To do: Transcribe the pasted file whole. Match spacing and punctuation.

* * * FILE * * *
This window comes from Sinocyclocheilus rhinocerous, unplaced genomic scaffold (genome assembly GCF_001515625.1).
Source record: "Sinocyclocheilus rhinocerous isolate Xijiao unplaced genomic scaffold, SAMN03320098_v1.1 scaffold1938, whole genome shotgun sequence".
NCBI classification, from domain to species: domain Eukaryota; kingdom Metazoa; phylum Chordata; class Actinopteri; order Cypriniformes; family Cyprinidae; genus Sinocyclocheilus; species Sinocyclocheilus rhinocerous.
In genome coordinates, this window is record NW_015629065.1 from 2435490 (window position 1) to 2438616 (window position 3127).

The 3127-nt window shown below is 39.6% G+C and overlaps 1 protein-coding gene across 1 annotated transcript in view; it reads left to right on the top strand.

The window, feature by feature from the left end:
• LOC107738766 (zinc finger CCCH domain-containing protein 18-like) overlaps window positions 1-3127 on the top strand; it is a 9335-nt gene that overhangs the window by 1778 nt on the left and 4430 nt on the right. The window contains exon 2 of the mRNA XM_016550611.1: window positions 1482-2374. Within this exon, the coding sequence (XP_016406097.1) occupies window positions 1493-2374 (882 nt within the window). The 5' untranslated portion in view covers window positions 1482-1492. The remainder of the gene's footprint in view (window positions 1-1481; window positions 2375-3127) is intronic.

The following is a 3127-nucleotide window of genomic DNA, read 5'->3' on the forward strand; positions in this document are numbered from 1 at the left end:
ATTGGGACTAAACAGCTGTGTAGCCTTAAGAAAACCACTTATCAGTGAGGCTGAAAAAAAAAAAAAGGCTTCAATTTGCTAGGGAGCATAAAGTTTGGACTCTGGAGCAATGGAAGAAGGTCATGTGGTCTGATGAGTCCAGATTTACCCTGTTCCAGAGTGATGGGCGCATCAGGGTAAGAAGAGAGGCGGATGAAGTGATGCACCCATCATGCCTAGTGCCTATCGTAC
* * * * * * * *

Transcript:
This window comes from Sinocyclocheilus rhinocerous, unplaced genomic scaffold (genome assembly GCF_001515625.1).
Source record: "Sinocyclocheilus rhinocerous isolate Xijiao unplaced genomic scaffold, SAMN03320098_v1.1 scaffold1938, whole genome shotgun sequence".
NCBI classification, from domain to species: domain Eukaryota; kingdom Metazoa; phylum Chordata; class Actinopteri; order Cypriniformes; family Cyprinidae; genus Sinocyclocheilus; species Sinocyclocheilus rhinocerous.
In genome coordinates, this window is record NW_015629065.1 from 2435490 (window position 1) to 2438616 (window position 3127).

The 3127-nt window shown below is 39.6% G+C and overlaps 1 protein-coding gene across 1 annotated transcript in view; it reads left to right on the top strand.

The window, feature by feature from the left end:
• LOC107738766 (zinc finger CCCH domain-containing protein 18-like) overlaps window positions 1-3127 on the top strand; it is a 9335-nt gene that overhangs the window by 1778 nt on the left and 4430 nt on the right. The window contains exon 2 of the mRNA XM_016550611.1: window positions 1482-2374. Within this exon, the coding sequence (XP_016406097.1) occupies window positions 1493-2374 (882 nt within the window). The 5' untranslated portion in view covers window positions 1482-1492. The remainder of the gene's footprint in view (window positions 1-1481; window positions 2375-3127) is intronic.

The following is a 3127-nucleotide window of genomic DNA, read 5'->3' on the forward strand; positions in this document are numbered from 1 at the left end:
ATTGGGACTAAACAGCTGTGTAGCCTTAAGAAAACCACTTATCAGTGAGGCTGAAAAAAAAAAAAAGGCTTCAATTTGCTAGGGAGCATAAAGTTTGGACTCTGGAGCAATGGAAGAAGGTCATGTGGTCTGATGAGTCCAGATTTACCCTGTTCCAGAGTGATGGGCGCATCAGGGTAAGAAGAGAGGCGGATGAAGTGATGCACCCATCATGCCTAGTGCCTATCGTAC